Inhaled Nitric Oxide (iNO) remains the standard therapy for severe respiratory failure due to pulmonary hypertension in preterm neonates. These are the findings based on a recent study entitled “Off-Label Use of Inhaled Nitric Oxide After Release of NIH Consensus Statement” that was published in the journal Pediatrics by Marc A. Ellsworth, from the Division of Neonatal Medicine, Mayo Clinic, Rochester, Minnesota, USA, and colleagues.
Inhaled nitric oxide (iNO) therapy is an off-label medication for infants younger than 34 weeks of gestational age. iNO is frequently used in term and near-term neonates with pulmonary hypertension approved by the Food and Drug Administration. Over the last ten years, several studies have been trying to establish the clinical use of iNO in preterm neonates. Although iNO has been shown to have short-term benefit, improved long-term outcomes in preemies have not been determined.
In 2011, the National Institute of Child Health and Human Development (NICHD) announced a report discouraging regular iNO usage of this expensive therapy in preterm neonates. Also in 2014, the American Academy of Pediatrics released a report with similar declarations. The main aim of this study was to establish the patterns of iNO usage in American NICUs within the years the NICHD report. The research team hypothesized that iNO prescription rates in premature infants stayed constant since 2011 using the data collected by Pediatrix Medical Group, a division of MEDNAX National Medical Group.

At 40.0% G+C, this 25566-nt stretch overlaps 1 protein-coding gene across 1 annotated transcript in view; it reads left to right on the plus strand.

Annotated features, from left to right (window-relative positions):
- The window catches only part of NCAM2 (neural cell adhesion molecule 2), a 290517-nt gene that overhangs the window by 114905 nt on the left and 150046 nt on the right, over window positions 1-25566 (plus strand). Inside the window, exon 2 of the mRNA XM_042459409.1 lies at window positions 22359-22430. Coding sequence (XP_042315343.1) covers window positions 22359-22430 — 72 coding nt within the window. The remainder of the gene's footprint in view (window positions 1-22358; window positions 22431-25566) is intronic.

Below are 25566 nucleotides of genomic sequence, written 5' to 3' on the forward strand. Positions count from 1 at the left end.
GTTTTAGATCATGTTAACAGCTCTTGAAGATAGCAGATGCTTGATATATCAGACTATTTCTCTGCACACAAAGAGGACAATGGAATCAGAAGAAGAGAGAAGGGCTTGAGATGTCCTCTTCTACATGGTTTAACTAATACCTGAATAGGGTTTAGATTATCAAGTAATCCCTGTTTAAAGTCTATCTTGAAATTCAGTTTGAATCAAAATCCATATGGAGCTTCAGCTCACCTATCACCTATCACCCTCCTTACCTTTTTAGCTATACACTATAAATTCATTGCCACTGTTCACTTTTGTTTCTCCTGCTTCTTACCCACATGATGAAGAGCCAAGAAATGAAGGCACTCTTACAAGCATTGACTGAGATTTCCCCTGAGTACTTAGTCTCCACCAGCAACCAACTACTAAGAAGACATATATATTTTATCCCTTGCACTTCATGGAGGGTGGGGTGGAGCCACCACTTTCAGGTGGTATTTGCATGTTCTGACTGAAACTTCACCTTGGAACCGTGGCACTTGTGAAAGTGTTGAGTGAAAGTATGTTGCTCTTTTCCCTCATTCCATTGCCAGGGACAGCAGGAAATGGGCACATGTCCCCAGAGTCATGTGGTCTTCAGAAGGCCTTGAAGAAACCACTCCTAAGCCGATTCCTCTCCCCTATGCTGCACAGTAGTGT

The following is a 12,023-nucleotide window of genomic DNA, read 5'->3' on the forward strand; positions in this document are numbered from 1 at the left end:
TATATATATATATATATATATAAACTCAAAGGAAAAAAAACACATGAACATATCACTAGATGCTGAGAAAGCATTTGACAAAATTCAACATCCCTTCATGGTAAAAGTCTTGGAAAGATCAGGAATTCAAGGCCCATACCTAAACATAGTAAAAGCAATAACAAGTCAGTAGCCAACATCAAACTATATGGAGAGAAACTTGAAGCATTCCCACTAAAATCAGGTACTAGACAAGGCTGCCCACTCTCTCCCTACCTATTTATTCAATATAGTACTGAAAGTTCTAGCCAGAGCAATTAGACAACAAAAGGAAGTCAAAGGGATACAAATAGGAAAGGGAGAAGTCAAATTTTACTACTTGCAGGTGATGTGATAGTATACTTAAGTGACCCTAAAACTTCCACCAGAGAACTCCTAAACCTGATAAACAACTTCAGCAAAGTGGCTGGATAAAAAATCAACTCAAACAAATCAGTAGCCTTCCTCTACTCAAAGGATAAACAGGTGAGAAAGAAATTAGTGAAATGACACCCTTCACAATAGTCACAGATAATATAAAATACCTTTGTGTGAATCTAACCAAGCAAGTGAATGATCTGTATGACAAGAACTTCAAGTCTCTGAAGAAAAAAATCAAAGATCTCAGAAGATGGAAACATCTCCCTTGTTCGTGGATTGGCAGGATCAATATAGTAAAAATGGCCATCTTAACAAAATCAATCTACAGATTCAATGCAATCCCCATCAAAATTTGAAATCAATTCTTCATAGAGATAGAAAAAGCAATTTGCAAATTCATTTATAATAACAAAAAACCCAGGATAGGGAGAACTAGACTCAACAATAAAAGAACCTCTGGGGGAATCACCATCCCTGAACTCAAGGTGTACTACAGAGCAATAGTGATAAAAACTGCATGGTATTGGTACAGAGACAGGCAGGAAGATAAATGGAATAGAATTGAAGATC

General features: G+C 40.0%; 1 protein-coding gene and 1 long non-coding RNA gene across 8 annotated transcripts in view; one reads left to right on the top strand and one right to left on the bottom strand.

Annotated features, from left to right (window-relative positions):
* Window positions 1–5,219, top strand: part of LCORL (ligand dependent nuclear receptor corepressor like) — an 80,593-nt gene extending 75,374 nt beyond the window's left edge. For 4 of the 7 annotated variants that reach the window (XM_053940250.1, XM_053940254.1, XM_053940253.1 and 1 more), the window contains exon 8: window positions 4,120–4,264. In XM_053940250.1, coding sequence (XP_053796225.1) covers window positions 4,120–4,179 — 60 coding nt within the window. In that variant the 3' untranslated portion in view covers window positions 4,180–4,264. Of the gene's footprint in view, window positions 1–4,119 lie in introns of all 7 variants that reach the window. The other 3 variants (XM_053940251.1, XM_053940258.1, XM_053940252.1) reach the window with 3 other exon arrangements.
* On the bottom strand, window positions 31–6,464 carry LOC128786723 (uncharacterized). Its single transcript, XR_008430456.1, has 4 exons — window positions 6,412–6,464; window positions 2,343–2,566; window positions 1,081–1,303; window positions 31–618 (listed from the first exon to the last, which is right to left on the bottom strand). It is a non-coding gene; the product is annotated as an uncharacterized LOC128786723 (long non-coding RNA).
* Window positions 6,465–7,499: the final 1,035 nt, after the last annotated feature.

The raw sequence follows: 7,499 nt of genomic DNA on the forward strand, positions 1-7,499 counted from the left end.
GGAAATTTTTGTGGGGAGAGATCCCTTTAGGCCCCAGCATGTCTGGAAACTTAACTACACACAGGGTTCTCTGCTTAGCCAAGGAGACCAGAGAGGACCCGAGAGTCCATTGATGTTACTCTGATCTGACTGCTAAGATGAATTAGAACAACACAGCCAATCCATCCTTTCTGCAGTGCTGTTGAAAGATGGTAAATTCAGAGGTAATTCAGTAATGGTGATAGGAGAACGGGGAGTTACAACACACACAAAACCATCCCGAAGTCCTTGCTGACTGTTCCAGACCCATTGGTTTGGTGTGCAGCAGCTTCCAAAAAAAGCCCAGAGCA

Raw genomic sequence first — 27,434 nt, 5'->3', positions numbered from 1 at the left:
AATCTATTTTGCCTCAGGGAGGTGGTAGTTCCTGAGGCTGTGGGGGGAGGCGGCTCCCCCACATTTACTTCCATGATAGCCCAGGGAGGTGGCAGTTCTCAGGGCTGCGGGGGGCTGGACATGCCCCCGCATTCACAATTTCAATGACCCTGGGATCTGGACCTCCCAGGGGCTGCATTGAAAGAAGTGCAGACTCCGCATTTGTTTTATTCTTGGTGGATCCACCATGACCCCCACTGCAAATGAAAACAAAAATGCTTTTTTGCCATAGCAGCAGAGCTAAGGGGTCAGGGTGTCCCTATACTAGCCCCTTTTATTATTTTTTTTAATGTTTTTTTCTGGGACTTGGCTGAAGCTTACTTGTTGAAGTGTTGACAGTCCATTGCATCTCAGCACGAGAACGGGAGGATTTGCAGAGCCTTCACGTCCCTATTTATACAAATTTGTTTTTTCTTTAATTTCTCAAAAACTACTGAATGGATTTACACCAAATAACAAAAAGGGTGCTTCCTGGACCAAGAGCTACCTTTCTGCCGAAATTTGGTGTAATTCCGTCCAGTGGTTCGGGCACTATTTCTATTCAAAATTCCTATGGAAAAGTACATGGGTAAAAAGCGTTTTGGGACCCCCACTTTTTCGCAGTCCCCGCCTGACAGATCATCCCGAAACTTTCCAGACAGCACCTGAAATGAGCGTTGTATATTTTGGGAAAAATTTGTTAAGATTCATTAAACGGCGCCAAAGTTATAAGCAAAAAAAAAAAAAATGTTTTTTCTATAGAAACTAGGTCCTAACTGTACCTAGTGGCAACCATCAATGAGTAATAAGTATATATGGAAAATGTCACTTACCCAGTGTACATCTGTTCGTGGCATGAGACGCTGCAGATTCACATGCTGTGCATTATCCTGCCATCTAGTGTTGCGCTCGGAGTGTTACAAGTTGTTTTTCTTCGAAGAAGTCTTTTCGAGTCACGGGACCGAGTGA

“Despite professional guidance from the NICHD to discourage off-label iNO use, neonatologists in many NICUs throughout the United States continue to use this medication in the most premature of neonates,” said Dr. Ellsworth in the news release.
In the population-based study, the researchers found that between 2009 and 2013, the rate of iNO utilization in 23-29 week neonates had a relative increase of 23%. In 2013, among the neonates that were treated with iNO therapy, almost 50% were younger than 34 weeks of gestation.
Dr. Ellsworth said that over the last four years off-label iNO use in American NICUs has been increasing, lending a significant economic impact with an overall cost of $153 million in 2013.
“It is important that neonatologists discuss with parents fully the possible risks and benefits of this expensive therapy and how it can best be used in their specific child before it is prescribed,” concluded Dr. Ellsworth.